• Avatar RTod says:

              Also, I’m not sure that a magazine – print or electronic – look at it that way. (Nor should they.)

              The New Yorker, for example, may not be able to “justify” the profitability of paying a Jonathan Frazen for a short story as opposed to a cheaper unknown writer. What i mean is, they don’t collect anymore per ad when they publish a Frazen story than a story by an up and commer you’ve never heard of. But buying stories from Frazen strengthens both the brand and the reputation of the New Yorker, especially with their demographic.

              I suspect that if the Atlantic looked at any of its bloggers and asked their accounting department, do we bring more $s in for banner ads than we do in paying to maintain these blogs, the answer would be “no.” But that doesn’t mean the Atlantic isn’t more successful and profitable for having them.Report

  2. Avatar Simon K says:

    Sunset magazine is successful, and has a surprisingly young audience for what is basically a collection of gardening, cooking, travel and home improvement tips. I think the trick is to know what you’re trying to do, and why its not the same as what everyone else is trying to do, then do it. Same as any other business, really …Report

    • Avatar RTod says:

      That, and I think Sunset succeeds by being a good regional option, as opposed to a national one.Report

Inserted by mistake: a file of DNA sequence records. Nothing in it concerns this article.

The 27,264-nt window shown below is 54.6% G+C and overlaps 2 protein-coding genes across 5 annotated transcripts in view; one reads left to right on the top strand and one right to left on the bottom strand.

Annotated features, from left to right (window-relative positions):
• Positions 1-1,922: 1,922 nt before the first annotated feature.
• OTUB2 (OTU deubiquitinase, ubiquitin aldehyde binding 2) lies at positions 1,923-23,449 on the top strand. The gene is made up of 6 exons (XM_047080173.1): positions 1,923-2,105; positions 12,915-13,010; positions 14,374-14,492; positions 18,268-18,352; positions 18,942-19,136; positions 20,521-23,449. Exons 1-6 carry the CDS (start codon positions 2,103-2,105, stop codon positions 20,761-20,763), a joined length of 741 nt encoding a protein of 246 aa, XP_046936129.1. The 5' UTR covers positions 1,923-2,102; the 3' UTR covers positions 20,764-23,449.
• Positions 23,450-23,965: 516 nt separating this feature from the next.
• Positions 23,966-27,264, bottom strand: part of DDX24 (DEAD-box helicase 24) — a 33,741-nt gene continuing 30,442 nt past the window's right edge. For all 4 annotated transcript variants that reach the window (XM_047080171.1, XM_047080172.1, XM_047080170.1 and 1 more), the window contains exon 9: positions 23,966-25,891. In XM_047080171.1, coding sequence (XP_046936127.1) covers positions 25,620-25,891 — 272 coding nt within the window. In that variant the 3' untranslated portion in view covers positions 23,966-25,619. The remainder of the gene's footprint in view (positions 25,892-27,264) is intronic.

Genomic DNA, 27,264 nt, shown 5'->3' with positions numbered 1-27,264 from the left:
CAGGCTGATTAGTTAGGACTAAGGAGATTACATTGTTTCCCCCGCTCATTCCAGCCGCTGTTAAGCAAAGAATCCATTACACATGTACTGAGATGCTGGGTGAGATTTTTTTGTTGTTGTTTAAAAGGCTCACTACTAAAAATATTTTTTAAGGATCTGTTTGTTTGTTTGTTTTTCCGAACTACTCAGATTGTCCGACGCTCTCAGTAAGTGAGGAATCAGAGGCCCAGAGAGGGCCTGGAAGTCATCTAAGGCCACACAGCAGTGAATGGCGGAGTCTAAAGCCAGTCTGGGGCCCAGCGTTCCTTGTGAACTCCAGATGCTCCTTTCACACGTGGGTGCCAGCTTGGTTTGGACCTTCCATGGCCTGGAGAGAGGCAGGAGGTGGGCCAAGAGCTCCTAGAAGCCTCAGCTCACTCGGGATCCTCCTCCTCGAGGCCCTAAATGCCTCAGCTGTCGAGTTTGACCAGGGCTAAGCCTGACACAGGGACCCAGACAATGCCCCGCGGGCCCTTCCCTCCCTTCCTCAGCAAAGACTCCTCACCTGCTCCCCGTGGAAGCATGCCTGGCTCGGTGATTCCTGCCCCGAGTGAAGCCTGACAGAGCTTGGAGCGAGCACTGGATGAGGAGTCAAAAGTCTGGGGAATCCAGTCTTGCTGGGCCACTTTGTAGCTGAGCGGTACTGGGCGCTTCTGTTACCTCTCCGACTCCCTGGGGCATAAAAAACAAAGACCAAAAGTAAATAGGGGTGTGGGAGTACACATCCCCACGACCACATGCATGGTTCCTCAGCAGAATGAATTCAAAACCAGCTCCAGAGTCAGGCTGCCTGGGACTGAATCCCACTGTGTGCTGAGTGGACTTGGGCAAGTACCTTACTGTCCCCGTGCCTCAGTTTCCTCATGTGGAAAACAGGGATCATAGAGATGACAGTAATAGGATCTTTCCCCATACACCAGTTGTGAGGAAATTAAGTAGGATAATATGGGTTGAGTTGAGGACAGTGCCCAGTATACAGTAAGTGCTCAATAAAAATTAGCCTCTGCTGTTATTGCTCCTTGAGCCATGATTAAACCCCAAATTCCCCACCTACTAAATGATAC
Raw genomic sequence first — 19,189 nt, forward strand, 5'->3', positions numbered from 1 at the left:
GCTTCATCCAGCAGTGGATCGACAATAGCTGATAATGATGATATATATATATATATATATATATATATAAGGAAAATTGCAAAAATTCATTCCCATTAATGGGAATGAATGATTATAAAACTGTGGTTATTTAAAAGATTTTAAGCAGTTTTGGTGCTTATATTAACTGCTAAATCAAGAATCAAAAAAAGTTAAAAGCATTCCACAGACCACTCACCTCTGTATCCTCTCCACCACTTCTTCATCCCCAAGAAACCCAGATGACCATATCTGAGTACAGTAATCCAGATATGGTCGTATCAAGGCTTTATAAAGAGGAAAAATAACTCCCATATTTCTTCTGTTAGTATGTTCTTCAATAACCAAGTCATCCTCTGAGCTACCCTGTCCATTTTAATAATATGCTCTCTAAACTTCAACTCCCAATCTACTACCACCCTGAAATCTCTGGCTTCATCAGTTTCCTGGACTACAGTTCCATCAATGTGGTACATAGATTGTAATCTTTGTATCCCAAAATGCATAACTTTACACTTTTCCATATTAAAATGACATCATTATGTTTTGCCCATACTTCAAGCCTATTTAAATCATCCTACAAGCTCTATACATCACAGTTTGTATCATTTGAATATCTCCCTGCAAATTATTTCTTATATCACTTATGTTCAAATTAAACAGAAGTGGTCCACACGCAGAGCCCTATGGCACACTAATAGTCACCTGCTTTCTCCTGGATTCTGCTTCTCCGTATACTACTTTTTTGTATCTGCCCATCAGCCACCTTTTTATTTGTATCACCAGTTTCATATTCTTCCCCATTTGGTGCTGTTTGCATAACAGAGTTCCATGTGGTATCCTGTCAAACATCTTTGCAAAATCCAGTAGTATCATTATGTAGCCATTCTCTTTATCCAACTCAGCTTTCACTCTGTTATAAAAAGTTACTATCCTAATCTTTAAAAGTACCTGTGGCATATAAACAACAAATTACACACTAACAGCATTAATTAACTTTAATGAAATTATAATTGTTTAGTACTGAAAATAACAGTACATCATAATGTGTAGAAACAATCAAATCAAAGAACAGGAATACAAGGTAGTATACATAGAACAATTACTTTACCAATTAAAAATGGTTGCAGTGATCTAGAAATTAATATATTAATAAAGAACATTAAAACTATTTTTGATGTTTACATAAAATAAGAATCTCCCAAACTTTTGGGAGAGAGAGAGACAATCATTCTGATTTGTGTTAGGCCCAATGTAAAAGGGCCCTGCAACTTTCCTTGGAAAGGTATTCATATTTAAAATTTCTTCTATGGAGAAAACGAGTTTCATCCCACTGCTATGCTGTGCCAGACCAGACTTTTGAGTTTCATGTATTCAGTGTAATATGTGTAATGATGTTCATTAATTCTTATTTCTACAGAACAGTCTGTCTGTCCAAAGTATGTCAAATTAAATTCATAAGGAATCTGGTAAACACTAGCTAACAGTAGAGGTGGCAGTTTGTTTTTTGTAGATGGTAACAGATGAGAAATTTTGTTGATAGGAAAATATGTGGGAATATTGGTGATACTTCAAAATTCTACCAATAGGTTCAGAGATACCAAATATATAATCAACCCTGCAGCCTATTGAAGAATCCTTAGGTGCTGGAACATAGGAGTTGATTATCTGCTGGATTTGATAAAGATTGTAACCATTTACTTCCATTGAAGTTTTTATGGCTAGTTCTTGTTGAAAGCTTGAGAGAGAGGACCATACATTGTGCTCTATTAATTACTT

• Avatar Rufus F. says:

      Yeah, I think the mistake a lot of businesses make is to think, well, if people like Pepsi, they’ll like something else that tastes just like Pepsi. The problem is people can buy the established brand and skip your clone. So I think it’s important to be a bit different, although probably not way out in left field.

      Of course, this is the same thing with the League of Ordinary Gentlemen. Part of what got me thinking about this was trying to figure out what would have to change were this a print magazine. We’ve got writers who could probably be asked to produce one or two solid articles per issue that were a bit longer than a blog post. We know artists and photographers, and I know some editors. But would there be a market, or is this more of an online project? Anyway, I’m not planning to actually do this, but it’s fun to speculate about the business.Report

      • Avatar RTod says:

        A fascinating idea, and one I will enjoy considering as I’m driving about town today. My knee jerk reaction is to say that it can’t possibly translate; that the spirit of community IS the League.

        But if you had to do it, what would it look like, how would you market it, could it possibly catch on? A good mental exercise, that.Report

      • Avatar Kyle Cupp says:

        I’d subscribe to it. Well, I would if I had disposable income.Report

        • Avatar Rufus F. says:

          I get stuck at the point of thinking about how to market it. Sure, you could get it into bookstores at several points across Canada and the US, but would the concept make any sense to anyone else? Maybe it’s too much of a blogospheric concept.